I fill the case with Clear Care, put the Clear Care bottle away, and then leave a bottle of plain saline solution (not multipurpose solution, just plain saline) on the bathroom counter. That way if I’m tempted to rinse my lenses, I’m not going to burn my eyes out by accidentally using Clear Care. That’s my little tip for you all. But if you’re noticing your contacts are really bothering your eyes by the evening, give this stuff a try. It totally makes a difference for me.

The Thing I Don’t Like, and want to complain about, is the VA healthcare system. At least the VA in this part of Michigan. Dave caught some kind of upper respiratory virus the first week of September, and has been coughing ever since. It’s kind of a pattern with him; it usually turns into bronchitis, sometimes pneumonia. He waited a while, figuring it would go away on its own, but finally he’d had enough. He decided it was time to go to urgent care, get an x-ray and whatever medicine he needed. I knew he had to be feeling really bad because Dave is even worse than I am about going to the doctor.

So we started checking out where the nearest VA hospital was. In Illinois, it was a 40 minute drive to Hines VA but they had an emergency room so he was always seen, even if it involved a bit of a wait. It turns out that there really isn’t a VA hospital nearby; Benton Harbor has a clinic with one doctor and no urgent care, according to what they told Dave. There’s a hospital in Battle Creek, which is 1-1/2 hours away by car. There’s a clinic in South Bend, IN which is the closest to us, but they claim they don’t have a walk-in clinic (although they do have a lab, do x-rays and that sort of thing).

So he held off another day or two, and then he decided to make the long drive to Battle Creek because he was really feeling sick. He insisted that I stay home; he wanted to get on the road really early so he left before I was even awake. I hated that he had to make a three hour round-trip drive but, as he said, it’s free healthcare so he did whatever he had to.

He walked back in that afternoon with empty hands; no medicine, no discharge paperwork. Turns out that they have NO emergency room at the hospital, just what they call an Urgent Care center. But you have to have an appointment to be seen. What the hell?! He got there, was seen by an intake nurse who took his blood pressure and temperature, and was then told it might be a while because he didn’t have an appointment. So he sat out in the waiting room for two hours, before finally getting fed up and leaving. Three hours of driving for that!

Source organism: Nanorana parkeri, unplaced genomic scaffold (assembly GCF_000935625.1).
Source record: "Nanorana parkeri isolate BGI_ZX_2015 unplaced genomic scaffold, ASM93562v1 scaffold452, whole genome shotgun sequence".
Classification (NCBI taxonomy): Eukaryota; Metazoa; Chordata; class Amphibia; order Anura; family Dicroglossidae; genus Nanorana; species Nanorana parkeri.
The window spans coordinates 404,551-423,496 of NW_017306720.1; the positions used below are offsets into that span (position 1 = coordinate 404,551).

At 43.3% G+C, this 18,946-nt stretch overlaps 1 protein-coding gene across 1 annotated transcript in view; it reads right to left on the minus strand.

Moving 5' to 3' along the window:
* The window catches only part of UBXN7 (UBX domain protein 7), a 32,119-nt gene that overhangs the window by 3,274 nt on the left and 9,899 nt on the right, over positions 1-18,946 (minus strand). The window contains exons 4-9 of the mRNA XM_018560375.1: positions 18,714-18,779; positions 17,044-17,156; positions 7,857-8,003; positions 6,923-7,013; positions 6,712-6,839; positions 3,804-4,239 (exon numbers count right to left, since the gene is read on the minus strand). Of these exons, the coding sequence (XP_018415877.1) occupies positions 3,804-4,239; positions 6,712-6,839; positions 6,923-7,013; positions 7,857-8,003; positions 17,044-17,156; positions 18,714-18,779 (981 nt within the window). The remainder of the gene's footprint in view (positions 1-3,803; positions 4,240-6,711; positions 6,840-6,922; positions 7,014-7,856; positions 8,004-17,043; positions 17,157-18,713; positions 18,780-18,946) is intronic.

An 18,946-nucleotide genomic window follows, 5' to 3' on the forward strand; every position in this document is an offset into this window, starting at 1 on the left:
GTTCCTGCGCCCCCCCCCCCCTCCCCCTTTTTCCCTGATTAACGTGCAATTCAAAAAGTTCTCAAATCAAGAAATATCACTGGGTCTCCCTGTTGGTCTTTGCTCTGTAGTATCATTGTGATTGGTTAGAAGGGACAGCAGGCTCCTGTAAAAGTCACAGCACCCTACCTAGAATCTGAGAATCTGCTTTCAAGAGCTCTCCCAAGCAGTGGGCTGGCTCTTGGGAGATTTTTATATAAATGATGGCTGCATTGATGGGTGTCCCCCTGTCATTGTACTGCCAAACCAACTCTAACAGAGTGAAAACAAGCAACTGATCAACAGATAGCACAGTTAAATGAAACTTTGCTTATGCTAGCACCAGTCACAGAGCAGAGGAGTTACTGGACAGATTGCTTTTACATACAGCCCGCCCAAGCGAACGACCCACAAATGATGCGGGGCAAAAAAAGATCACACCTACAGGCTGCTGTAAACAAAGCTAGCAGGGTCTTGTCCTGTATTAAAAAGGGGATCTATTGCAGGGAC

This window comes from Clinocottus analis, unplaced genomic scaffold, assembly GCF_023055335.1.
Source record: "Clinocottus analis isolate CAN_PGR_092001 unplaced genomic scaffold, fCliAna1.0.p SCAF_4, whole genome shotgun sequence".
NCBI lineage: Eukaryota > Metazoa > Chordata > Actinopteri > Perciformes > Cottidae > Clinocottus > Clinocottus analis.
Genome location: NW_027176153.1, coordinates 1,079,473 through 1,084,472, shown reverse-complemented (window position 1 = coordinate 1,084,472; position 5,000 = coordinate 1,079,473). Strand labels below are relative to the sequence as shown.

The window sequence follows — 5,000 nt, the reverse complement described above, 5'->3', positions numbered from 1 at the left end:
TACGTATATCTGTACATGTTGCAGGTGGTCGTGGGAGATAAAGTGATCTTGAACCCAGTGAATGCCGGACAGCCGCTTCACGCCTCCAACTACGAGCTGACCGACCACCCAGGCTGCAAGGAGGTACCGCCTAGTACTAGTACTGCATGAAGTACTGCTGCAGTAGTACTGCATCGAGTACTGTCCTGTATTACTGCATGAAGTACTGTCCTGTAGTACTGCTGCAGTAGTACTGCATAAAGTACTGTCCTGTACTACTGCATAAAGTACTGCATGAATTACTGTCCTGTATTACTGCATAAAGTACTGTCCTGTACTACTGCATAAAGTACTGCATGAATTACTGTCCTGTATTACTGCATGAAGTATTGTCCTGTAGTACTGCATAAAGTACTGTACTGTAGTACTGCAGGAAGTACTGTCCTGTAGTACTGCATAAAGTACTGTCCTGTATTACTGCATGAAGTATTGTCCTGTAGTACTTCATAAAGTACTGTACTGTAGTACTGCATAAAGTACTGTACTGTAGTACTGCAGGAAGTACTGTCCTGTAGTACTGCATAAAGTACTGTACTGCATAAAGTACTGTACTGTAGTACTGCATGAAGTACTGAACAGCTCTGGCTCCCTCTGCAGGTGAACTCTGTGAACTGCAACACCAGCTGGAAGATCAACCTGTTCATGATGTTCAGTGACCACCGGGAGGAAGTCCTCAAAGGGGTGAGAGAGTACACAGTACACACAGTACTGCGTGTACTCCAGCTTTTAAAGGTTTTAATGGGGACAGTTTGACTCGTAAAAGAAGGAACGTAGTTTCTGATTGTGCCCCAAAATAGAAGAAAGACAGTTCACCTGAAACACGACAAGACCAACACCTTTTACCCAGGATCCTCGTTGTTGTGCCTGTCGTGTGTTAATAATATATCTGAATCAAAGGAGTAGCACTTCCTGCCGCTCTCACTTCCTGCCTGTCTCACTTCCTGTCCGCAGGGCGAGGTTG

One thing they did do was make an appointment for him. For three weeks later, on September 29.

So I was livid, and he was all, “It’s fine, I actually think I’m feeling better,” trying to calm me down. And he did seem better for a couple of days, but then he went back to feeling terrible. So this time he called the South Bend Clinic, which is about 20 minutes from us. Turns out they don’t have a walk-in clinic either, gosh, but they had received his records from Hines (he asked for them to be transferred a week or two prior) and they could make an appointment for him! On October 22, just a little over a month away!

So at this point I’m just freaking out, telling him to go to the walk-in clinic at Walgreens and we’ll pay whatever it costs. But no, he swears that he’s feeling better. In the meantime, I’m despairing because where would we take him if he gets another kidney stone, for instance, and needs to be seen immediately?

So Sept. 29 rolls around and even though he hadn’t planned to keep that appointment (he wants to use the South Bend clinic as his primary care place), he decided to go because he was still coughing. This time I went with. He was seen by an older woman doctor, who just pretty much went over the list of medications that he takes and got them switched from Hines to Battle Creek (they mail his routine medications from the hospital pharmacy). Then she listened to his lungs. And in the process, he had one of his coughing jags.

“Hmmm,” she said dourly, “That sounds like a smoker’s cough. Are you sure you quit smoking?” (He had told her he quit in 1985, which he quite definitely did.) I thought she was joking, but she was serious, kind of bitchy. He confirmed that yes, he quit smoking, and she said, “Well, I don’t hear anything. But if you start to feel bad you can always come back.” And then I was PISSED.

“He DID THAT,” I said calmly, through gritted teeth. “He was here over three weeks ago, really sick, and they sent him away without doing anything for him except to make this appointment.” She just kind of shrugged and said again that she didn’t hear anything that suggested bronchitis or pneumonia, but had he ever used an inhaler? After he explained that he had one but it expired long ago, she did at least prescribe a new one for him. And that was it. He’s supposed to go back in nine months but yeah, I don’t think that’s going to happen.

So now we are waiting for his Oct. 22 appointment in South Bend. Maybe the cough will be gone by then, or maybe it will be worse. Who knows. All I know is, if you live in southwestern Michigan and use the VA for healthcare, you better hope you never need medical attention that same day. Lord knows where you’d get it. (Dave does have good things to say about Ann Arbor’s VA hospital, but that’s a 2-1/2 hour drive from here … it would be shorter to drive back to Hines in Illinois!)

And now, to put a smile back on your face after reading all my crabbing, here’s a fun autumn practical joke:


Is anyone mean enough to really do this, I wonder?

(I could not bring myself to do that, but I do think it’s funny. )

Self-Sacrifice | Willpower | Becoming Bionic